Hoya UV and protection Filters
Things to keep in mind with all Hoya UV filters:
- you may want to consider keeping a UV filter on your lens at all times. UV filters not only reduce the UV haze in your images, but also offer physical protection to your lens, not to mention protection from dust. With a filter on, in 80% of drop situations you’ll break the filter glass instead of your front lens, and also the metal rim of the filter will protect the threading on the lens, which is often made of plastic.
- sometimes there may be a slight mismatch between the lens and the filter, whether the threadings are a bit off, or the diameters. That’s when the filter gets stuck on the lens and is difficult to remove. There’s a very good chance you’ll get a perfect fit, but know beforehand that getting a bad fit is a possibility as well.
- the price of a filter is given by three things: 1) the kind of metal in the rim – brass will be more expensive than aluminum for instance; 2) the type of glass used – higher-end filters will always use better optical glass that’s less prone to produce distortions in the image; 3) the lens treatment – some lenses have one coating, others have several coatings and are usually labeled as “multi-coated”. The multi-coated ones protect against reflection and glare a lot better. And 4) some filters may have hardened glass on them for added protection. Of course, the price will be a bit higher on them too.
- screw them well on your lens and they will not come off on an impact.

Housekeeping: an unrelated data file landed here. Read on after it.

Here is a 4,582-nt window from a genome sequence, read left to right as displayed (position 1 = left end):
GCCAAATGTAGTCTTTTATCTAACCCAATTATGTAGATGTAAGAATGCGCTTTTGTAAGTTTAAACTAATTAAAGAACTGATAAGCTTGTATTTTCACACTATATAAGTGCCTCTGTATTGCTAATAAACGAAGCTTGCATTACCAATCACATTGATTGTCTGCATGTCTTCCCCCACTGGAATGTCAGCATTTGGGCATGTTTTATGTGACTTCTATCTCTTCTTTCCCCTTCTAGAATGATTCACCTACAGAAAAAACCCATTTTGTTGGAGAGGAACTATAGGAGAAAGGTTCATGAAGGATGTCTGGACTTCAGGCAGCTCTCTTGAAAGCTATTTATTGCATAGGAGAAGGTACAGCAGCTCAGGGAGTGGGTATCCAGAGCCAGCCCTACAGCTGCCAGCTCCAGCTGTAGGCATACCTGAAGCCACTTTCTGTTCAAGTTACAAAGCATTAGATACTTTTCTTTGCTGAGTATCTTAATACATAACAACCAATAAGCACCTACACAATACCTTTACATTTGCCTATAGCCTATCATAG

- clean up a new filter before the first use. Sometimes they arrive covered with an oily film that will put a haze on all your pictures.
Tip: Many users say Hoya filters get the same results or better as the pricier filters from competitors. So shop wisely 😉
Hoya UV Multi Coated Glass Filter line – labeled HMC UV(O) – perhaps the most popular Hoya line, with prices in between the entry-level Alpha line and the higher-end lines. The UV(O) has a good quality build and offers good UV protection with optical distortion, which is an issue with cheaper filters, in general. The HMC filters have 3 anti-reflection coatings on each side. However for images in direct sunlight or strong light sources my advice is to consider a SMHC (Super Multi-Coated, with 6 coatings on each side) or a higher-end filter, for better glare and ghosting protection. If you’re not a hardcore landscaper or a show photographer, you’ll be good with the UV(O) filters. It’s a perfect little investment to protect your expensive lens. You can attach a wide-angle lens, or a shade, or another filter top of this filter, which will work fine.
The HMC UV(C) line – same glass material and coating characteristics as the UV(O) line, only the C line is slimmer to further reduce vignetting.
The NXT HMC UV line – While HMC UV(C) and HMC UV(O) models are still available on the market, the NXT series is meant to replace them, while the production line was relocated to the Philippines from Japan. It is essentially the same product as the HMC line, only that quality control seems to be suffering a bit now. See what people have to say.